in a perfect world of yancies: December 2008

25 December 2008

Merry Xmas!

Xmas in STC, IL
Hope you're warm this morning!
-3 here in St Charles, IL, but the friends and family make it cozy so far.

(And at least people here own things like shovels and plows!)

23 December 2008

Before We Go: Three More Things I Believe In

First of all, I really think you should drive less. (Or not at all, if possible.*)

One way to encourage that would be a national gas tax.

I know, I know, but a) it's totally for a good cause, b) gas is so cheap right now that you'd hardly notice it (at least as compared to those crazy prices from last summer--what was it, like $4/gallon, or $16? something like that), and c) the hilarious guys on Car Talk agree:

Good and funny!

I also believe that it's fun to take photos of myself.
This work?
I don't, however, believe that it's necessary to share every one of those on this blog.

If you would nevertheless like to keep an eye on them, I've created a set on flickr, called vanity.

It's almost like I have my own fashion blog, with only my own nearly-fashionable self as subject . . .

That brings me to my third: the fourth estate.

I love journalism. If there's one career I'd aspire to (besides being a real professor (haha)), it's journalism. I love, for example, the New Yorker--what a magazine! and now their entire archive--every page of every issue, going back to 1925--is available online! Wonderful!

I love citizen journalism, too. And I think it's exciting that my hack reporting on those goats caught the eye of someone involved on the other end of that story. (I do fear, though, for the future, since I'm not sure that a teacher out xmas shopping during winter break is really where you'd want your news coming from . . .)

And I love public radio. That's why I was awfully sad to hear that the layoffs at NPR were affecting even their top reporters.

Damn stupid recession. What's the most annoying is that their listenership is actually growing!

Not growing, alas, is newspaper readership.

I say alas because of all the media in all the world what I truly love most of all is the daily newspaper.

Now I could say those things we say about newspapers--it feels good to hold a paper, in a way that no laptop or Kindle could ever replace; local journalism thrives when you pay good reporters to do real work; bloggers (duh!) are primarily parasitic on real journalists and therefore cannot replace them--but I assume most of that goes without saying. . . .

Here instead, then, is just a tiny sampling of what I love about papers (mostly, yes, the Times, but all from the past week):

  • Top-notch film critic A. O. Scott explaining his affection for a nice Scotch this time of year.

  • "Rachel Getting Married" writer Jenny Lumet talking about her devotion to diet soda.

  • Even "Gossip Girl" author Cecily von Ziegesar recollecting some of her experiences with the yearly production of the Nutcracker.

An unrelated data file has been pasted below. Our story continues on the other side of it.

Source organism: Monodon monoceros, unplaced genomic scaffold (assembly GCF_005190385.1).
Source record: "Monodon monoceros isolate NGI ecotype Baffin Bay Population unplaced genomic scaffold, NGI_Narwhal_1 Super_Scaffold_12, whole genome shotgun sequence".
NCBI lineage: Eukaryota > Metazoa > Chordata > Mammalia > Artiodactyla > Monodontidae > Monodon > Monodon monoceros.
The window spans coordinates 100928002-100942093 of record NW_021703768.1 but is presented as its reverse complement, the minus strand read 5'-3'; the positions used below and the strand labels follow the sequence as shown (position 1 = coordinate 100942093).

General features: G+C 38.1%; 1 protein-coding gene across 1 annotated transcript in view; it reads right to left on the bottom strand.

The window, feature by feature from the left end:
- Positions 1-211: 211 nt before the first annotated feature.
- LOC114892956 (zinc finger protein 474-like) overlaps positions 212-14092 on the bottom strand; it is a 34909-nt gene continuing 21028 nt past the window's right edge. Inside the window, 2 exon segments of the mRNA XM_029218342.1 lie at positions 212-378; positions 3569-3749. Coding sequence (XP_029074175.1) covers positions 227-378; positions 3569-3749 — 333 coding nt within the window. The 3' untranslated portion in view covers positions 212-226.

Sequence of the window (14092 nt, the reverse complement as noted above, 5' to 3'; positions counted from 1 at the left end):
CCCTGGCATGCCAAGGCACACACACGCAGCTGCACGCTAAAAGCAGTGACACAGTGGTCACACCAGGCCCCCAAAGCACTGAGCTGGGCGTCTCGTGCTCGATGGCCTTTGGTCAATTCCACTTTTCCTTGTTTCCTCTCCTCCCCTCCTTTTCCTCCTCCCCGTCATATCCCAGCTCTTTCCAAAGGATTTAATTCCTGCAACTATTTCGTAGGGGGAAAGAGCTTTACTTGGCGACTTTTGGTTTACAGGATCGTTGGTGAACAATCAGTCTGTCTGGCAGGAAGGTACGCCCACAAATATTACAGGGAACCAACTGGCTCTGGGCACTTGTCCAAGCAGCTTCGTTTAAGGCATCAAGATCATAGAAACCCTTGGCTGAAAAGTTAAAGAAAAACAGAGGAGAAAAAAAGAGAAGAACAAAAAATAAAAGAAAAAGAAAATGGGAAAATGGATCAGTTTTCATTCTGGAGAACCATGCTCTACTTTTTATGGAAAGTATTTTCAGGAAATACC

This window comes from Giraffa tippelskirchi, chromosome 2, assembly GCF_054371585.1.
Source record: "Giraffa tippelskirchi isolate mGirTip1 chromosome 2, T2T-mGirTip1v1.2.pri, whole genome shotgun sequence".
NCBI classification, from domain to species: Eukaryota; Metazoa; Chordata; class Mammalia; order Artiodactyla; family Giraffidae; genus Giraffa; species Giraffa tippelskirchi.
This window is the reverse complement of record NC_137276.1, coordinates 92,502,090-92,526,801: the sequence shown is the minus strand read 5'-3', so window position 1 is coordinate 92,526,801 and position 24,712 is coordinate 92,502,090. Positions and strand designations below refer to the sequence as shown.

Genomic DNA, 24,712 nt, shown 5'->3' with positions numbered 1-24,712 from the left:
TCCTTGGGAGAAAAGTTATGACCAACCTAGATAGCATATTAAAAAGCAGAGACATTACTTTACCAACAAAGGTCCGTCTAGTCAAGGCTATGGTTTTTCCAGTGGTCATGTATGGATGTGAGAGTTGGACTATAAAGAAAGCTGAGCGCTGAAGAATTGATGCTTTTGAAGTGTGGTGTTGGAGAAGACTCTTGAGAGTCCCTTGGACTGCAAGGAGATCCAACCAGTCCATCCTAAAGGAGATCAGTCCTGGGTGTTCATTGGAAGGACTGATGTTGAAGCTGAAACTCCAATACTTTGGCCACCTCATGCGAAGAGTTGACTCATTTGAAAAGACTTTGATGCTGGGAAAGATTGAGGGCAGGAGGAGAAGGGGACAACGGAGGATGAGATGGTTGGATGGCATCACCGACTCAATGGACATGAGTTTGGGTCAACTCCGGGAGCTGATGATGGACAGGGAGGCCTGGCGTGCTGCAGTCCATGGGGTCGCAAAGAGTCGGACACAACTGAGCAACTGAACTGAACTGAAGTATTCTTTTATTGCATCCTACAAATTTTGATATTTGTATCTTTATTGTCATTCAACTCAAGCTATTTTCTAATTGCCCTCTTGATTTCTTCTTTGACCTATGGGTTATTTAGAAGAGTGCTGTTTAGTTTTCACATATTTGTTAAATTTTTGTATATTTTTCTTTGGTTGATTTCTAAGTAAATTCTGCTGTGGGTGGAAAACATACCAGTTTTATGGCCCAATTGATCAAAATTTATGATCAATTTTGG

• There was also Manohla Dargis' discussion of some of the films she liked the best this year. I'd never even heard of like half of them, and I absolutely love that about her.

  • Speaking of movies, has it ever occurred to you that in "It's A Wonderful Life" not only is Pottersville, the town what would have been had Jimmy Stewart's character never been born "cooler and more fun than Bedford Falls, it also would have had a much, much stronger future"?

    It occurred to Wendell Jamieson, who goes on to elaborate in his fascinating essay:

    "Think about it: In one scene George helps bring manufacturing to Bedford Falls. But since the era of “It’s a Wonderful Life” manufacturing in upstate New York has suffered terribly.
    On the other hand, Pottersville, with its nightclubs and gambling halls, would almost certainly be in much better financial shape today. It might well be thriving."

  • Holidays and writers named Jamieson brings us to Robert Jamieson (no relation to Wendell, as far as I know), who wrote in Monday's Seattle P-I about Santarchy:

    ""Santa" plus "anarchy" -- which could be described as equal parts pub crawl, equal parts holiday celebration and a whole lot of fun."

    It involves hundreds of folks dressed up as Santas storming all over downtown, and Jamieson's write-up is (from where I sit) perhaps the best, and safest way to enjoy it. He's a dependably good local writer, and I try never to miss a column.

  • I want to end by quoting a bit from Dan Barry, who I'm not quite so into. He's usually a bit too far on the treacly, cheesy side for me, but his recent piece on the immanent demise of the Bristol Press, a small daily in Connecticut, is a must-read.

    "Last month the newspaper’s financially troubled owner, the Journal Register Company, announced that The Bristol Press and a sister newspaper, The New Britain Herald, would cease to publish if not sold — cheaply, by the way — by mid-January. Given the dire state of newspapers, Mr. Sarno and his hard-news colleagues are steeling themselves for an outcome that would make one helluva story if it weren’t so personal.

    The Press, after all, has been covering Bristol since 1871."

If you follow only one link from this post, I'd ask that you follow that one.

Well, that was all a little heavy-handed. Sorry.